Leaving Frontier

    Leaving Frontier


    Leaving Frontier

    Wednesday 14 December 2005

    It is with great sadness that I consider leaving the Userland Frontier / Radio website renderer (that I’ve been using since the early 1990s) for something more modern. For reasons of personality and finances the visionary ideas core to this great rendering engine have been prevented from evolving. A once-vibrant community of supporting developers has been allowed to wither, good ideas have been lost because of active discouragement for an add-on library, and the critical number of users required to support and maintain such an environment hasn’t been reached (not surprising, given the hostile, dysfunctional direction we’ve experienced).

    Even Dave Winer’s decision to preserve some of his work by releasing the Frontier kernel as open source can, most charitably, be considered far too little, far too late.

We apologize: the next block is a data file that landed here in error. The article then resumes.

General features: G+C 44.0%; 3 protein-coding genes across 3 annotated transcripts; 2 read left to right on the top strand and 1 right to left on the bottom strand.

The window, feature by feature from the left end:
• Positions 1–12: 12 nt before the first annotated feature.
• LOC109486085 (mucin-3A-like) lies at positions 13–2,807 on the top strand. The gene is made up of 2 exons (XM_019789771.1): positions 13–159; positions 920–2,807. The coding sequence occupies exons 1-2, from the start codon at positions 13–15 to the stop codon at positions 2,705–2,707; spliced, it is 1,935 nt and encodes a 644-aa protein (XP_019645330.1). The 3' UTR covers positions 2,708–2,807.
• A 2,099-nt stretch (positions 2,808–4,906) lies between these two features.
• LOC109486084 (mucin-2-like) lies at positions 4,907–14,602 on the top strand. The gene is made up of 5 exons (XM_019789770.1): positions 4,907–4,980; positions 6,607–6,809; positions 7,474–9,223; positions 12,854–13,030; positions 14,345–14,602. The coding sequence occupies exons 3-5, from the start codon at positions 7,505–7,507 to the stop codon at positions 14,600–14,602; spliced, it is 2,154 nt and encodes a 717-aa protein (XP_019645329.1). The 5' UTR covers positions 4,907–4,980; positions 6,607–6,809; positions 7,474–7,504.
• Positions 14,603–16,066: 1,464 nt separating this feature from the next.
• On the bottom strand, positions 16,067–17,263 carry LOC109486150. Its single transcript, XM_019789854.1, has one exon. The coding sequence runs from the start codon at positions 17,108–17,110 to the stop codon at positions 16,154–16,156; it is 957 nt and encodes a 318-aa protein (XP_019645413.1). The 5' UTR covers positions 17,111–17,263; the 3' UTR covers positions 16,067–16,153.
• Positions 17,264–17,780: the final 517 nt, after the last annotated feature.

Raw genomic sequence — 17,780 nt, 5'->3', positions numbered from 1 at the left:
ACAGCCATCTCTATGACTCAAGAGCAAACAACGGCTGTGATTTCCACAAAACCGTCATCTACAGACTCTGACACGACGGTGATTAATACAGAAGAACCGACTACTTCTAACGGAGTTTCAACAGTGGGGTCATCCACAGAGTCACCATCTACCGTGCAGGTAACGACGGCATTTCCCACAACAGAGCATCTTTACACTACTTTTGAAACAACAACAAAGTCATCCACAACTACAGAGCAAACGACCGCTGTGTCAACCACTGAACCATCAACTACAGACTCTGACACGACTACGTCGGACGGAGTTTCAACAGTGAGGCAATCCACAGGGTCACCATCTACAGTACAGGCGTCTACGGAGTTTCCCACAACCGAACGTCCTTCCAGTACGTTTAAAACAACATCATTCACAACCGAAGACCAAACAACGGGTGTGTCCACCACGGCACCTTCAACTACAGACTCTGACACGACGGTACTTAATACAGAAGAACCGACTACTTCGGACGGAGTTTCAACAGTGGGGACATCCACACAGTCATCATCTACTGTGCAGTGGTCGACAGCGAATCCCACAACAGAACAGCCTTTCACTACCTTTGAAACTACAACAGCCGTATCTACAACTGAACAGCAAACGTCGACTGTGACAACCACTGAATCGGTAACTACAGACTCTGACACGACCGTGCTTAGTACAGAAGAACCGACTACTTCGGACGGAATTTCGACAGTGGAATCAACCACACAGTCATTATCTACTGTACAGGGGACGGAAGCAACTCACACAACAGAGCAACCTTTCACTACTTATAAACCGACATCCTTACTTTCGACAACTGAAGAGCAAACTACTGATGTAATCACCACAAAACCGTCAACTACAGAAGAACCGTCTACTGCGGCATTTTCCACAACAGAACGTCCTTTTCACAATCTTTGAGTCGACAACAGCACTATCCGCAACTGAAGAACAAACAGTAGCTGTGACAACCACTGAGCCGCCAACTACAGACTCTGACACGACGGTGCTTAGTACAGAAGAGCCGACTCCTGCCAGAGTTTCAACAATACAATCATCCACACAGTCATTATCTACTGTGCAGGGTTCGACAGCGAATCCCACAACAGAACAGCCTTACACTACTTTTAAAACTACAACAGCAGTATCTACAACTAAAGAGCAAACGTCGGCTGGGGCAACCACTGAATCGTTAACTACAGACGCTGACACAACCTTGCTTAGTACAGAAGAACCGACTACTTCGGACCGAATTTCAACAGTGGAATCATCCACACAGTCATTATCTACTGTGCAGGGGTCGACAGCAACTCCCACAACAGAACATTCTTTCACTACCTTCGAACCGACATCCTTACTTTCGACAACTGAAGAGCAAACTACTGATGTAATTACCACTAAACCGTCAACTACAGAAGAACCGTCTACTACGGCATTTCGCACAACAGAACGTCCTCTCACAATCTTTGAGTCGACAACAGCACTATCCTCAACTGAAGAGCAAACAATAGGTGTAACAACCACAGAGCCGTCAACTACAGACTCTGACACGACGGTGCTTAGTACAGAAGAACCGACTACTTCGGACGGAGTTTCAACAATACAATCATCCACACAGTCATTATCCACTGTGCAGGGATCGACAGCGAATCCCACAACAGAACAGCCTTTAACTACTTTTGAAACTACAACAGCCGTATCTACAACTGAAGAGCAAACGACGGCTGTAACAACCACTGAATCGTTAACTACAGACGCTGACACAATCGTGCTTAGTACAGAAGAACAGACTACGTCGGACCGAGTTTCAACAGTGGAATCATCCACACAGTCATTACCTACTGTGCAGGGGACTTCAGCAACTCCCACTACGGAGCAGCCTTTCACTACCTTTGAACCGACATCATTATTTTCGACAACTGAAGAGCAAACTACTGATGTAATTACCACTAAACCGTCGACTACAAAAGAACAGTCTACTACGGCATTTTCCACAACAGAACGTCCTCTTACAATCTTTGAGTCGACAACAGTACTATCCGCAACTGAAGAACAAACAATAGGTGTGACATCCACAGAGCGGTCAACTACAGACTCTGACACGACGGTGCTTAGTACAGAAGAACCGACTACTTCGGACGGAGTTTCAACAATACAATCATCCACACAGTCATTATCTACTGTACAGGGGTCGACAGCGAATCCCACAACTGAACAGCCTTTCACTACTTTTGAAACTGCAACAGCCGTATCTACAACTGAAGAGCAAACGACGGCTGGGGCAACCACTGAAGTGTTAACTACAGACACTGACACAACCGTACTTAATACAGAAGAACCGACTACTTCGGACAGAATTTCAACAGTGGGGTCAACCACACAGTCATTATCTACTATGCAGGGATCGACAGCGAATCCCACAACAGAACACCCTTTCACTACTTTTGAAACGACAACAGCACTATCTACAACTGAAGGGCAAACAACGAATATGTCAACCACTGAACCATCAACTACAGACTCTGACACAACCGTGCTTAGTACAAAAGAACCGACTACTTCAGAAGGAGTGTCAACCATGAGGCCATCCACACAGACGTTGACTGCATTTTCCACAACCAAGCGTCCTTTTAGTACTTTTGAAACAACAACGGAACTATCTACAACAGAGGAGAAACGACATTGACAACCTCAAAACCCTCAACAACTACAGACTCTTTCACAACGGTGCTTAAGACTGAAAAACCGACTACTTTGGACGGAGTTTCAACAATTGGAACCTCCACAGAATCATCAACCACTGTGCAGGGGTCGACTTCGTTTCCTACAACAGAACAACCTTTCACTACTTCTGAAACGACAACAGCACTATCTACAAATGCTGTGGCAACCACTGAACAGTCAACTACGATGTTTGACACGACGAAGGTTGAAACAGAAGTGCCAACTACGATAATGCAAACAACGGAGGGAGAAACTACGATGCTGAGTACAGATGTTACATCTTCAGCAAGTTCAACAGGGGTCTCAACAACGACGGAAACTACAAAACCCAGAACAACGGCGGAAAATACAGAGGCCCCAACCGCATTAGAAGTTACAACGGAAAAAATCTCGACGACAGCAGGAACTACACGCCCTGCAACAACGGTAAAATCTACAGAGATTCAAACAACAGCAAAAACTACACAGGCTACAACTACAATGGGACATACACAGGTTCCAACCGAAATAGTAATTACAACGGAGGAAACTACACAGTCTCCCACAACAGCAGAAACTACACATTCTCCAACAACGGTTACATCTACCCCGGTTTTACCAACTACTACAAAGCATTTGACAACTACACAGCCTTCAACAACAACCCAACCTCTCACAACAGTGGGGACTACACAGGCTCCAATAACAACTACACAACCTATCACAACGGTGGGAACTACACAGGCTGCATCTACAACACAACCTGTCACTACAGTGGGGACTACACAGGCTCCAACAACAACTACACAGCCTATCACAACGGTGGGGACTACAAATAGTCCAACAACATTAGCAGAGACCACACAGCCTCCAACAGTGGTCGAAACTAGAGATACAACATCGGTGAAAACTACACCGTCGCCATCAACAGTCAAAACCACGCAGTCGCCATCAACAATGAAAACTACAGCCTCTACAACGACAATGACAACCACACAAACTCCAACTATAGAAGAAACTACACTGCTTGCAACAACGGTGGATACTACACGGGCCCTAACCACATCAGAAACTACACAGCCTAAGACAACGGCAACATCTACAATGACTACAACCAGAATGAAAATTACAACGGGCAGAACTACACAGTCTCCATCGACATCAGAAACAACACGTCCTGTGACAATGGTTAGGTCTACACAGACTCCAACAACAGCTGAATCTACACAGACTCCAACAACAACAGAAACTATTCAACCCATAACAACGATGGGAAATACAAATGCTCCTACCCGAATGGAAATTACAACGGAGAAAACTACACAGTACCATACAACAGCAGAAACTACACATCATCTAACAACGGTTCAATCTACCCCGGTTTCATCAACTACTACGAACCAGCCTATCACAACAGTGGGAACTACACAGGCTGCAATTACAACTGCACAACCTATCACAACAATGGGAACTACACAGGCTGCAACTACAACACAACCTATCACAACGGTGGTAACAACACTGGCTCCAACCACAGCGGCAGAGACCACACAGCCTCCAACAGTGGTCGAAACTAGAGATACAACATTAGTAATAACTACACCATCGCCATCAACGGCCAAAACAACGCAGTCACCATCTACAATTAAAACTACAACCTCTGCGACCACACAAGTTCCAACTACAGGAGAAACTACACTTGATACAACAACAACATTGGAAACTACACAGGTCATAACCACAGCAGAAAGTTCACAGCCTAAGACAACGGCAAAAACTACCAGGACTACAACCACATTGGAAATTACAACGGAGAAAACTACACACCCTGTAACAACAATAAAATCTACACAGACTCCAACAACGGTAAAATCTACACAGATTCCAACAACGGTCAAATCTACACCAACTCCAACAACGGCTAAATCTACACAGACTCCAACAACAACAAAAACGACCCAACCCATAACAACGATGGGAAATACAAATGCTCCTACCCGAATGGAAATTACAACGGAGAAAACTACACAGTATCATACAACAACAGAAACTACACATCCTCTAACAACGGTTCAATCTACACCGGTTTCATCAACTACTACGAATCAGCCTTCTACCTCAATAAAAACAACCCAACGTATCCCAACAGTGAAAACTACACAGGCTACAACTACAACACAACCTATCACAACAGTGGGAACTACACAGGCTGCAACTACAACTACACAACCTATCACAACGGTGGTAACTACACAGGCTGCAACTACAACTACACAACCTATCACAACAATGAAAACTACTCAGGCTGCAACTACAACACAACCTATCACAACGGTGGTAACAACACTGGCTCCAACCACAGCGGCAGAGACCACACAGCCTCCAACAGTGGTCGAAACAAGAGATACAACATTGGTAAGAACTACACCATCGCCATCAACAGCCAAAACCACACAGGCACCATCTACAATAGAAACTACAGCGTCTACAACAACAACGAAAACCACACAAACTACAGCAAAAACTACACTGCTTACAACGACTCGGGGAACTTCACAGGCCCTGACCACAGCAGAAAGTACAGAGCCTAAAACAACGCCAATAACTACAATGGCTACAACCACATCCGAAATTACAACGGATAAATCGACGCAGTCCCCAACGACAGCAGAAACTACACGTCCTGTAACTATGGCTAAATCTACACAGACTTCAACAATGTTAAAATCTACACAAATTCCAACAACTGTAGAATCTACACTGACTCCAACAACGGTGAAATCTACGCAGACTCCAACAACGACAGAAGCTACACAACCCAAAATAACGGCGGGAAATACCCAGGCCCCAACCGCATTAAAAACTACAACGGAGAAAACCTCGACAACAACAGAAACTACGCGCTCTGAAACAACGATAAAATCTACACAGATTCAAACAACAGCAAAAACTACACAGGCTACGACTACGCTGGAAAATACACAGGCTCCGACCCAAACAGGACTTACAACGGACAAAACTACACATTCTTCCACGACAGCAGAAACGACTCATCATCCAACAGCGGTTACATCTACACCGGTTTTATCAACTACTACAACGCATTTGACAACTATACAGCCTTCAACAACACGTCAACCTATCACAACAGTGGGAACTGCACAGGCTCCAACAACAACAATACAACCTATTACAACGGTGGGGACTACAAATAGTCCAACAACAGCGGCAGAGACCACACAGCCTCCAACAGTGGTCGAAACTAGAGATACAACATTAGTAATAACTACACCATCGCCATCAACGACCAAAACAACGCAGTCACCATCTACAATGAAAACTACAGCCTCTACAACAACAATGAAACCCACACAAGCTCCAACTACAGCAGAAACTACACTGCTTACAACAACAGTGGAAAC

There have been no significant advances since the program was migrated from Mac OS 9 to Mac OS X, almost a half-decade ago. There’s been no leveraging of the amazingly robust services provided my OS X (such as for-free built-in spell-checking) or anything else. The process seems more and more creaky.

    Trying to get Frontier / Radio to generate valid CSS with XHTML has been the breaking-point for me. As I investigate my options and play with the various tools out there I realize that I’m not sure what I need. With an eye towards moving to something modern, I’ve been considering what capabilities I need for this site.

    So, in no particular order, are what I’ve found so far:

    The concept of hierarchy

    I have a big website. All over the place I use the nesting of directories to impart context, organize, and to keep the thousands of images used.

    Programs which try to keep everything in a single amorphous cloud of “web” just don’t work for me.

    The filesystem, please